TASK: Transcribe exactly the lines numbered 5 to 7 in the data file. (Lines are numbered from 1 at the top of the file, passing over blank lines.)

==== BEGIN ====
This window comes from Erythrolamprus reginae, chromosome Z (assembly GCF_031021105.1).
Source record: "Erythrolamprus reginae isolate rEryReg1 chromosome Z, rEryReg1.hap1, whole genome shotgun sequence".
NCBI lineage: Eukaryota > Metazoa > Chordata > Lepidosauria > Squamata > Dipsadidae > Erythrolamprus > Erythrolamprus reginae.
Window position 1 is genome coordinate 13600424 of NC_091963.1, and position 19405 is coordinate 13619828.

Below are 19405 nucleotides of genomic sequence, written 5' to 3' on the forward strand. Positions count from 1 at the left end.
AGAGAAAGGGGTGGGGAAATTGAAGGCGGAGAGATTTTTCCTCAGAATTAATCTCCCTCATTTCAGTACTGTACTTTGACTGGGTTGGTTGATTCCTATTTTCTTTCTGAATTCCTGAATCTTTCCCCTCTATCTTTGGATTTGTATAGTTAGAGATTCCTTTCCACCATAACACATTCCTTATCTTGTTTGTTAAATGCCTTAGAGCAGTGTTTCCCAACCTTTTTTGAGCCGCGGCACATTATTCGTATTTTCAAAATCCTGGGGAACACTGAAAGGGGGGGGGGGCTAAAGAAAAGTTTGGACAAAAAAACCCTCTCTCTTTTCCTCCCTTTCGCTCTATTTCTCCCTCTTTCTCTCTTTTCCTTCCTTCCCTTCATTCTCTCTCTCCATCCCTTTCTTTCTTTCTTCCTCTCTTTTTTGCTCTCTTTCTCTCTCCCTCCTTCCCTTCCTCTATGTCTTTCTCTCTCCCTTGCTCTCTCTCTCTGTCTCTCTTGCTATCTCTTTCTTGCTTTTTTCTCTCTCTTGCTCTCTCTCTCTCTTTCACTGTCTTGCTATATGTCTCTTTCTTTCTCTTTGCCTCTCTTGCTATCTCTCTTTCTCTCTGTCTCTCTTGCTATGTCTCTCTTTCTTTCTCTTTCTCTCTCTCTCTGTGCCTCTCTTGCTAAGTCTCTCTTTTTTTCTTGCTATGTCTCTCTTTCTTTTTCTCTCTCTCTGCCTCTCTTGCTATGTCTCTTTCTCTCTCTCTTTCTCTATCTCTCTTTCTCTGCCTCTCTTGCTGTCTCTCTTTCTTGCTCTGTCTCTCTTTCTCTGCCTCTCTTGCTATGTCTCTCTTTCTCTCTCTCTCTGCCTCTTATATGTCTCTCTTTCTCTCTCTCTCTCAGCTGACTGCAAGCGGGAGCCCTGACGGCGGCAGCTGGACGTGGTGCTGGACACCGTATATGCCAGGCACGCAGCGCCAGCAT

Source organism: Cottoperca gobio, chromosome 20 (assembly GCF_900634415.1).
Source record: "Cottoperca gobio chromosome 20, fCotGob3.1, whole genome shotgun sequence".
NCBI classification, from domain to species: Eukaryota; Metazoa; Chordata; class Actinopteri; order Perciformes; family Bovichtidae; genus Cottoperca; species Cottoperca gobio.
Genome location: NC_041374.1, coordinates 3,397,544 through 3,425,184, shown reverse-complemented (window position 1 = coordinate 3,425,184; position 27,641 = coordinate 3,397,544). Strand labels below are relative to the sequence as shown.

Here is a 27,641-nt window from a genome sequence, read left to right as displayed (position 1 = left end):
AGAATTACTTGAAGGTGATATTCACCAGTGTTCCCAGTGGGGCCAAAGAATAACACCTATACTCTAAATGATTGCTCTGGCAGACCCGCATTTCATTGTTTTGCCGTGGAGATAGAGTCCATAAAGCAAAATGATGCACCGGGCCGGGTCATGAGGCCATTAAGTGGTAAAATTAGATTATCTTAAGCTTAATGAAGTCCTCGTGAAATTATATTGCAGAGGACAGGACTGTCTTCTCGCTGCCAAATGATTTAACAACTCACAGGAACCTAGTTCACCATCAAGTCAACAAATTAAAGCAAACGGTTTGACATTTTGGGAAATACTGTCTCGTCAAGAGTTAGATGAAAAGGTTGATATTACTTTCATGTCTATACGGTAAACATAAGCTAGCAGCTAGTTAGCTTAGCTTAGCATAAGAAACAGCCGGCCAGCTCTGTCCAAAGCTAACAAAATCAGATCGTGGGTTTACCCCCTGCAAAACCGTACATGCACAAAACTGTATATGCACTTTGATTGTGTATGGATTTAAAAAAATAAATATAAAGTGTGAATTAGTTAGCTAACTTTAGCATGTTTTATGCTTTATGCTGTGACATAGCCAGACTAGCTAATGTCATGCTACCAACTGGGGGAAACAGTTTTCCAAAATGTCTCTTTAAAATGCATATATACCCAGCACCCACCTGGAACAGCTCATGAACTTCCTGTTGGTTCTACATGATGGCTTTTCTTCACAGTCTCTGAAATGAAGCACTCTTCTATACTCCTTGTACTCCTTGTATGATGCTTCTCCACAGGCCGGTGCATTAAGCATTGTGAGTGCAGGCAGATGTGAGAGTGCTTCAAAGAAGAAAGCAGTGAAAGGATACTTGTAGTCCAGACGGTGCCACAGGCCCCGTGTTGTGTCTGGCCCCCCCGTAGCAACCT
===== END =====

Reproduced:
Below are 19405 nucleotides of genomic sequence, written 5' to 3' on the forward strand. Positions count from 1 at the left end.
AGAGAAAGGGGTGGGGAAATTGAAGGCGGAGAGATTTTTCCTCAGAATTAATCTCCCTCATTTCAGTACTGTACTTTGACTGGGTTGGTTGATTCCTATTTTCTTTCTGAATTCCTGAATCTTTCCCCTCTATCTTTGGATTTGTATAGTTAGAGATTCCTTTCCACCATAACACATTCCTTATCTTGTTTGTTAAATGCCTTAGAGCAGTGTTTCCCAACCTTTTTTGAGCCGCGGCACATTATTCGTATTTTCAAAATCCTGGGGAACACTGAAAGGGGGGGGGGGCTAAAGAAAAGTTTGGACAAAAAAACCCTCTCTCTTTTCCTCCCTTTCGCTCTATTTCTCCCTCTTTCTCTCTTTTCCTTCCTTCCCTTCATTCTCTCTCTCCATCCCTTTCTTTCTTTCTTCCTCTCTTTTTTGCTCTCTTTCTCTCTCCCTCCTTCCCTTCCTCTATGTCTTTCTCTCTCCCTTGCTCTCTCTCTCTGTCTCTCTTGCTATCTCTTTCTTGCTTTTTTCTCTCTCTTGCTCTCTCTCTCTCTTTCACTGTCTTGCTATATGTCTCTTTCTTTCTCTTTGCCTCTCTTGCTATCTCTCTTTCTCTCTGTCTCTCTTGCTATGTCTCTCTTTCTTTCTCTTTCTCTCTCTCTCTGTGCCTCTCTTGCTAAGTCTCTCTTTTTTTCTTGCTATGTCTCTCTTTCTTTTTCTCTCTCTCTGCCTCTCTTGCTATGTCTCTTTCTCTCTCTCTTTCTCTATCTCTCTTTCTCTGCCTCTCTTGCTGTCTCTCTTTCTTGCTCTGTCTCTCTTTCTCTGCCTCTCTTGCTATGTCTCTCTTTCTCTCTCTCTCTGCCTCTTATATGTCTCTCTTTCTCTCTCTCTCTCAGCTGACTGCAAGCGGGAGCCCTGACGGCGGCAGCTGGACGTGGTGCTGGACACCGTATATGCCAGGCACGCAGCGCCAGCAT

Source organism: Cottoperca gobio, chromosome 20 (assembly GCF_900634415.1).